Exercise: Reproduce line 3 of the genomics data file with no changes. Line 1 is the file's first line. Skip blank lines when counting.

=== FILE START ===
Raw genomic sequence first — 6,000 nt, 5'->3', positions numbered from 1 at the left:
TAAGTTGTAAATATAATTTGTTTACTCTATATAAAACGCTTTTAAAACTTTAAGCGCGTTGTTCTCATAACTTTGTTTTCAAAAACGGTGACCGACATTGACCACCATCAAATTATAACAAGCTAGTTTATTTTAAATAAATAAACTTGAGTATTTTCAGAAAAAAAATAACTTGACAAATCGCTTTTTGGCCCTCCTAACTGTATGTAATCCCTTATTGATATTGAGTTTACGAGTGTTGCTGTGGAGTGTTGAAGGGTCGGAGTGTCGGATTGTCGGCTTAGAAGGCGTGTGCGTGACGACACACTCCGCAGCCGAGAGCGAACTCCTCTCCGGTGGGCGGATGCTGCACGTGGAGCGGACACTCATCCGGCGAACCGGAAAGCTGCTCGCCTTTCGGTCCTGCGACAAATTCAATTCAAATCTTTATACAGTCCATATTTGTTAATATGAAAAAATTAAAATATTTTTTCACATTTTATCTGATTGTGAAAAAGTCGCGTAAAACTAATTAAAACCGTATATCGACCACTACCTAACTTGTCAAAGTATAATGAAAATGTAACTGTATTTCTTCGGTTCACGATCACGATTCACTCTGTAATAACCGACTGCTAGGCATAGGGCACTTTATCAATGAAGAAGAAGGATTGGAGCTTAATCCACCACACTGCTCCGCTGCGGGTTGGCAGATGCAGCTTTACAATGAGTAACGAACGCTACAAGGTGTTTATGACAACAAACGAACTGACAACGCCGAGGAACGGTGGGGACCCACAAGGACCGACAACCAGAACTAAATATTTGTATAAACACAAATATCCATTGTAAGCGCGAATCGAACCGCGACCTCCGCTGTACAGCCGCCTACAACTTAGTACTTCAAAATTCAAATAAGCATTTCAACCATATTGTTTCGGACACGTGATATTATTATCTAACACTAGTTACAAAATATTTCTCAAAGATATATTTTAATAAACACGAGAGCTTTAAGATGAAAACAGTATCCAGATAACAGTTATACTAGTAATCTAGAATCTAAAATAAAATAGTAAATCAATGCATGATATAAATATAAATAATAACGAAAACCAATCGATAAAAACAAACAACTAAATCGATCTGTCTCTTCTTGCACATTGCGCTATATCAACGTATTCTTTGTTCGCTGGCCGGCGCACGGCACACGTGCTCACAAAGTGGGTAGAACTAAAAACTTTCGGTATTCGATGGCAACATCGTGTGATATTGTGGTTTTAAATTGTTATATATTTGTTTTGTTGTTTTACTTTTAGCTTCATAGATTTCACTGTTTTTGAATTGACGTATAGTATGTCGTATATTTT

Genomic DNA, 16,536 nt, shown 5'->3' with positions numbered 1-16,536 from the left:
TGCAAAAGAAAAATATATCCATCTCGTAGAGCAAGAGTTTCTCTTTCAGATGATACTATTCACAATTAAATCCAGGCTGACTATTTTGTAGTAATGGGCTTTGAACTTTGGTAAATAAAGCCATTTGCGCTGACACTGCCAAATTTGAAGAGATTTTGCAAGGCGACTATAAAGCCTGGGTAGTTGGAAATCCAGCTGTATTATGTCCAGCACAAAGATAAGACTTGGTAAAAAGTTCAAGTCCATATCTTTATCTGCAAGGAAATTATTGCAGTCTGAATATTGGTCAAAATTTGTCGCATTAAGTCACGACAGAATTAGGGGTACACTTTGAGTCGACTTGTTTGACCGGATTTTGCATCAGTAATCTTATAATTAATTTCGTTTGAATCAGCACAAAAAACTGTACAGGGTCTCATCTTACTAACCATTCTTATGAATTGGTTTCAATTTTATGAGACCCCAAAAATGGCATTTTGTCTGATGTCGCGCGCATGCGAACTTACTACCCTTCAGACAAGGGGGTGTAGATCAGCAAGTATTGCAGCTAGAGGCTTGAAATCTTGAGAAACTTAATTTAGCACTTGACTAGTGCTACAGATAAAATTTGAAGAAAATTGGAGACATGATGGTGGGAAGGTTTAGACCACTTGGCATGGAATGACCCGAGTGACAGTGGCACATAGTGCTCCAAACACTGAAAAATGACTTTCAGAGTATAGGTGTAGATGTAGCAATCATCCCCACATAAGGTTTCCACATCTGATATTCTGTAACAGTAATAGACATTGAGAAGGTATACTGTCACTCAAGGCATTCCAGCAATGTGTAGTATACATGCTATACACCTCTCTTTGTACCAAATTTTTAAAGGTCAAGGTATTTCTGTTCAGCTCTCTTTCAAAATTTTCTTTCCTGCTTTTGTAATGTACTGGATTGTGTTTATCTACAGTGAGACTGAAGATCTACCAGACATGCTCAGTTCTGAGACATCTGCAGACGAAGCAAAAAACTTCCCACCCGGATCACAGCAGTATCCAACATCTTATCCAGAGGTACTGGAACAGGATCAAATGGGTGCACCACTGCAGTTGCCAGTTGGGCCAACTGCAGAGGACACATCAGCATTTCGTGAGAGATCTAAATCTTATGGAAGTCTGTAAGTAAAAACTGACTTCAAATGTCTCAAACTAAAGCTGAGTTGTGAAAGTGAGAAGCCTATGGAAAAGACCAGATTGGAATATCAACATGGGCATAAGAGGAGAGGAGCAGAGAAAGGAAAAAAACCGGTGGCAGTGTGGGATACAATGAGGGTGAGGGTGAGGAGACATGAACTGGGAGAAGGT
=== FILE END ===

Genomic DNA, 16,536 nt, shown 5'->3' with positions numbered 1-16,536 from the left: